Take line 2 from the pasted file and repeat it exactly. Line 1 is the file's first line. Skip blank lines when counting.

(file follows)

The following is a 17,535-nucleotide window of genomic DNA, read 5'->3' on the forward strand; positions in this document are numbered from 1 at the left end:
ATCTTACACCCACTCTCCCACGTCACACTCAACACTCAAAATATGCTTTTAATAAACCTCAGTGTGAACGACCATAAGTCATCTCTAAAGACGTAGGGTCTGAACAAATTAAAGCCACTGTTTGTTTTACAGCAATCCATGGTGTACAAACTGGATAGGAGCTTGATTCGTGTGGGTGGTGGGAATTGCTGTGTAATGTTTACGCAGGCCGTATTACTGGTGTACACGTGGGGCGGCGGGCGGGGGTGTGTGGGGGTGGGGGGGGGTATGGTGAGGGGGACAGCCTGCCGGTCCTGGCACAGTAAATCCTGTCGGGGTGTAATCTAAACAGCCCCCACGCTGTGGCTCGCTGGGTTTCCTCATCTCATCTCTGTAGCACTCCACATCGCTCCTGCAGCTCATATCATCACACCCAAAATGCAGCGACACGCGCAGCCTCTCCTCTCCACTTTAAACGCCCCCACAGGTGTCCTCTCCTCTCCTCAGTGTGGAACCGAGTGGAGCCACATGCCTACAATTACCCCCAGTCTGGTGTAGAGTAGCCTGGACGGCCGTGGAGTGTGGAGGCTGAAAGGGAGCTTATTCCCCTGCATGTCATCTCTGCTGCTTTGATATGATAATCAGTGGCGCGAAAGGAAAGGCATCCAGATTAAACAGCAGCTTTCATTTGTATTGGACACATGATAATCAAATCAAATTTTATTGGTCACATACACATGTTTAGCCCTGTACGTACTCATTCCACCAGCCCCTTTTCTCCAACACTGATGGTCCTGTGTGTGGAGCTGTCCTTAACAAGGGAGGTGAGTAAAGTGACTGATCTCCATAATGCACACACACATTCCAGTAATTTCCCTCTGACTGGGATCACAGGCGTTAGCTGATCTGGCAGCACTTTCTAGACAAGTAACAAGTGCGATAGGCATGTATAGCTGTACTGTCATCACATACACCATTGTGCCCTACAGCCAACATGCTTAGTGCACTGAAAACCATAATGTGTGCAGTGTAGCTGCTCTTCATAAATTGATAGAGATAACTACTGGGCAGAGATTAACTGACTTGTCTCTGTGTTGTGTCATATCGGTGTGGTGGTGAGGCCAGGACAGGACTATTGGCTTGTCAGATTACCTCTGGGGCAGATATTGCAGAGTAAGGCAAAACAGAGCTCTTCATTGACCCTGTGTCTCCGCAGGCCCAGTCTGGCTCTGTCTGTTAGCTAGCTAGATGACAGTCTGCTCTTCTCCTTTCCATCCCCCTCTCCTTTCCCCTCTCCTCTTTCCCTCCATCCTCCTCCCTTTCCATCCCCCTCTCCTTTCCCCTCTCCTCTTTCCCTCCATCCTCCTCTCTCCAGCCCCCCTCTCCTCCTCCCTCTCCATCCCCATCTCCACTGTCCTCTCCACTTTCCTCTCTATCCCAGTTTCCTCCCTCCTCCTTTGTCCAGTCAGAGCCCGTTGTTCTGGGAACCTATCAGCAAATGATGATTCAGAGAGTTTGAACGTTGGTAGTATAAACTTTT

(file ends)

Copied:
ATCTTACACCCACTCTCCCACGTCACACTCAACACTCAAAATATGCTTTTAATAAACCTCAGTGTGAACGACCATAAGTCATCTCTAAAGACGTAGGGTCTGAACAAATTAAAGCCACTGTTTGTTTTACAGCAATCCATGGTGTACAAACTGGATAGGAGCTTGATTCGTGTGGGTGGTGGGAATTGCTGTGTAATGTTTACGCAGGCCGTATTACTGGTGTACACGTGGGGCGGCGGGCGGGGGTGTGTGGGGGTGGGGGGGGGTATGGTGAGGGGGACAGCCTGCCGGTCCTGGCACAGTAAATCCTGTCGGGGTGTAATCTAAACAGCCCCCACGCTGTGGCTCGCTGGGTTTCCTCATCTCATCTCTGTAGCACTCCACATCGCTCCTGCAGCTCATATCATCACACCCAAAATGCAGCGACACGCGCAGCCTCTCCTCTCCACTTTAAACGCCCCCACAGGTGTCCTCTCCTCTCCTCAGTGTGGAACCGAGTGGAGCCACATGCCTACAATTACCCCCAGTCTGGTGTAGAGTAGCCTGGACGGCCGTGGAGTGTGGAGGCTGAAAGGGAGCTTATTCCCCTGCATGTCATCTCTGCTGCTTTGATATGATAATCAGTGGCGCGAAAGGAAAGGCATCCAGATTAAACAGCAGCTTTCATTTGTATTGGACACATGATAATCAAATCAAATTTTATTGGTCACATACACATGTTTAGCCCTGTACGTACTCATTCCACCAGCCCCTTTTCTCCAACACTGATGGTCCTGTGTGTGGAGCTGTCCTTAACAAGGGAGGTGAGTAAAGTGACTGATCTCCATAATGCACACACACATTCCAGTAATTTCCCTCTGACTGGGATCACAGGCGTTAGCTGATCTGGCAGCACTTTCTAGACAAGTAACAAGTGCGATAGGCATGTATAGCTGTACTGTCATCACATACACCATTGTGCCCTACAGCCAACATGCTTAGTGCACTGAAAACCATAATGTGTGCAGTGTAGCTGCTCTTCATAAATTGATAGAGATAACTACTGGGCAGAGATTAACTGACTTGTCTCTGTGTTGTGTCATATCGGTGTGGTGGTGAGGCCAGGACAGGACTATTGGCTTGTCAGATTACCTCTGGGGCAGATATTGCAGAGTAAGGCAAAACAGAGCTCTTCATTGACCCTGTGTCTCCGCAGGCCCAGTCTGGCTCTGTCTGTTAGCTAGCTAGATGACAGTCTGCTCTTCTCCTTTCCATCCCCCTCTCCTTTCCCCTCTCCTCTTTCCCTCCATCCTCCTCCCTTTCCATCCCCCTCTCCTTTCCCCTCTCCTCTTTCCCTCCATCCTCCTCTCTCCAGCCCCCCTCTCCTCCTCCCTCTCCATCCCCATCTCCACTGTCCTCTCCACTTTCCTCTCTATCCCAGTTTCCTCCCTCCTCCTTTGTCCAGTCAGAGCCCGTTGTTCTGGGAACCTATCAGCAAATGATGATTCAGAGAGTTTGAACGTTGGTAGTATAAACTTTT